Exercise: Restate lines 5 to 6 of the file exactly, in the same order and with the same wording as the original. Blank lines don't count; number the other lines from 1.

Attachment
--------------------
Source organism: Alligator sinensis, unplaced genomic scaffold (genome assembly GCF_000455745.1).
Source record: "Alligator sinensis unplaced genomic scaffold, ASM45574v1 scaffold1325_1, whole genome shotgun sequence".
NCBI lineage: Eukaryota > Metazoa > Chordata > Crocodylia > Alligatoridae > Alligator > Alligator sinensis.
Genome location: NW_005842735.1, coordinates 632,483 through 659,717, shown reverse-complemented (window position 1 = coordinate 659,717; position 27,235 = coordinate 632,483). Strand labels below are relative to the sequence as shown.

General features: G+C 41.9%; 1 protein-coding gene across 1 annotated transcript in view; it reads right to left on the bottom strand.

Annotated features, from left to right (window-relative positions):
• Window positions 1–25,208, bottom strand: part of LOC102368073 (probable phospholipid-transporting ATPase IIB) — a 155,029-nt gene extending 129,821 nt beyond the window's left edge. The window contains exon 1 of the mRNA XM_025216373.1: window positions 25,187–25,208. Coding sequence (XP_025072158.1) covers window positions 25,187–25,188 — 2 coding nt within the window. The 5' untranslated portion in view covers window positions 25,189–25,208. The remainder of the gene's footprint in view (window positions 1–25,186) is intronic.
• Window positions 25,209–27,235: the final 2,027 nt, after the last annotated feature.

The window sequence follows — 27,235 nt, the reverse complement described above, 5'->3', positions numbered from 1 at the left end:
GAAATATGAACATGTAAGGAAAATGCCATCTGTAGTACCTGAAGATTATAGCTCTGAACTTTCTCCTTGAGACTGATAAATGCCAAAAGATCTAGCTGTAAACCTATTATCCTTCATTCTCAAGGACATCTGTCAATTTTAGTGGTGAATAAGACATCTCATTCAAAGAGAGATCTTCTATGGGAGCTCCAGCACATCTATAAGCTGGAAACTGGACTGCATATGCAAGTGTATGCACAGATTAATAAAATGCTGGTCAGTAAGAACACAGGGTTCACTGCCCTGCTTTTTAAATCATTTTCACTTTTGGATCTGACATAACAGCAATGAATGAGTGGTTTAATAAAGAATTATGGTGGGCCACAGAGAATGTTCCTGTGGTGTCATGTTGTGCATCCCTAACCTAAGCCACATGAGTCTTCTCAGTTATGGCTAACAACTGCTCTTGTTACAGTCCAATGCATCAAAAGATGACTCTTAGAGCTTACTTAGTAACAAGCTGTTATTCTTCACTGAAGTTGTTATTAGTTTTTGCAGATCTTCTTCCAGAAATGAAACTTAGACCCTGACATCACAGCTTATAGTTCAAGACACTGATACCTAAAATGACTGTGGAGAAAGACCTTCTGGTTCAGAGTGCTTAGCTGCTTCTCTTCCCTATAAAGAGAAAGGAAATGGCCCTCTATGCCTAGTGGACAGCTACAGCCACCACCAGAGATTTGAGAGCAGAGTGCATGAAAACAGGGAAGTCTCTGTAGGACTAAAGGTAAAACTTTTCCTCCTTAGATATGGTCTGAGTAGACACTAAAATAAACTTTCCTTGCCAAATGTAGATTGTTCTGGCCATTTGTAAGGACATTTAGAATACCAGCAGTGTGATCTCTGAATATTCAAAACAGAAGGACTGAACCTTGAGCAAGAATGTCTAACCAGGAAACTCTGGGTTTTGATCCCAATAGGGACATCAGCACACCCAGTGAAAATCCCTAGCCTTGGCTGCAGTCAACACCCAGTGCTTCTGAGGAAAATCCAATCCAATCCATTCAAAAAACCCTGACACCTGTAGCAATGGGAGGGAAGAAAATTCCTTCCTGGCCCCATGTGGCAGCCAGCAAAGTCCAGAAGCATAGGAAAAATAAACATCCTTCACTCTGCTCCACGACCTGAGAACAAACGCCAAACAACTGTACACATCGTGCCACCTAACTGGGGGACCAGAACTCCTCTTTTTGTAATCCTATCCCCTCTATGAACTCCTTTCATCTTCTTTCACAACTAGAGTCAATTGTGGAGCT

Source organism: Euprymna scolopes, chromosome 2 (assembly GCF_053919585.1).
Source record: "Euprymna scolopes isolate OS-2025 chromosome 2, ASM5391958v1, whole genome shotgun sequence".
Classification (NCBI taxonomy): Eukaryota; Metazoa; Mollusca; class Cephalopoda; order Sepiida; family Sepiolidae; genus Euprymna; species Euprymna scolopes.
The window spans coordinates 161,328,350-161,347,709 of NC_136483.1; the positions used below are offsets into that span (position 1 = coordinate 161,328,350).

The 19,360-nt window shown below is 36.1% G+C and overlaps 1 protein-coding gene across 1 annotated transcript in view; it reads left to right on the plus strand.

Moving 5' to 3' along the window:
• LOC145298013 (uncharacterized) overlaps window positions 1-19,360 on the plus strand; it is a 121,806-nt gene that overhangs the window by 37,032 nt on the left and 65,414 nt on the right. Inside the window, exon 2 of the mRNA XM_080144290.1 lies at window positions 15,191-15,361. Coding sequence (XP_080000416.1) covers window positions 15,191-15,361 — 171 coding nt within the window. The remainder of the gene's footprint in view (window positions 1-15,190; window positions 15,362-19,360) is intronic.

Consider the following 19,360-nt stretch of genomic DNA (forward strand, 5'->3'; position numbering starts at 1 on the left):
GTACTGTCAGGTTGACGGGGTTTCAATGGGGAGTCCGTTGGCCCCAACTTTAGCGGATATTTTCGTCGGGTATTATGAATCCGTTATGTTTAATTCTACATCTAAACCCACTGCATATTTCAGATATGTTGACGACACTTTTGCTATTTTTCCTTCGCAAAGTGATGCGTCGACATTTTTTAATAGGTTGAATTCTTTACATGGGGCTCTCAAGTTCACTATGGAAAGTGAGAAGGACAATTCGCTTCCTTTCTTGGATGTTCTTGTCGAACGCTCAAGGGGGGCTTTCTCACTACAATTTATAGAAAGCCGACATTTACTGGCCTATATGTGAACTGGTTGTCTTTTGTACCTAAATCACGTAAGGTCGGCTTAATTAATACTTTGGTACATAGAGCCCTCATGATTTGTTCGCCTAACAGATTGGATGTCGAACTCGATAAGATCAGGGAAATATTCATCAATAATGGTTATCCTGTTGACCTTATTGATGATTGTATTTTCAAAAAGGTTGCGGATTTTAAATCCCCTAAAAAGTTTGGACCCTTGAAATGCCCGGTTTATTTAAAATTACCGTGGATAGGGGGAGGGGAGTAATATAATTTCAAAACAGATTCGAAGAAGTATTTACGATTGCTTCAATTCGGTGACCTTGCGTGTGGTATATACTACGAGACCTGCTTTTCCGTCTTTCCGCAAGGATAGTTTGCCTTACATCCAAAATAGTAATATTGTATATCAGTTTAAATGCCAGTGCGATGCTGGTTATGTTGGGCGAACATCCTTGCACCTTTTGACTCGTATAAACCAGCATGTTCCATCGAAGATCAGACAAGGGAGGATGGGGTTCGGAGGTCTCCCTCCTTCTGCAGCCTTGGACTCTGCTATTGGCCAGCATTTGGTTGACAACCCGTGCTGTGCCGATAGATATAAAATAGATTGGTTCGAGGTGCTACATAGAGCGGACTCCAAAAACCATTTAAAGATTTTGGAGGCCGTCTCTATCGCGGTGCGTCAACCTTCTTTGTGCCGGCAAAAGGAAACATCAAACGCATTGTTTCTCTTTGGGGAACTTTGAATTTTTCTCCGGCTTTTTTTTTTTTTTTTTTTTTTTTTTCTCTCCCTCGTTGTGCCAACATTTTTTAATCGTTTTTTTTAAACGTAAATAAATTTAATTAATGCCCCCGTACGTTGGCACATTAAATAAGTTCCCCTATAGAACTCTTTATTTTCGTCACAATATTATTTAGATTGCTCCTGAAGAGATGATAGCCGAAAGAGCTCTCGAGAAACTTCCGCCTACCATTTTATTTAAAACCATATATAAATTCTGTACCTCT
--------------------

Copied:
General features: G+C 41.9%; 1 protein-coding gene across 1 annotated transcript in view; it reads right to left on the bottom strand.

Annotated features, from left to right (window-relative positions):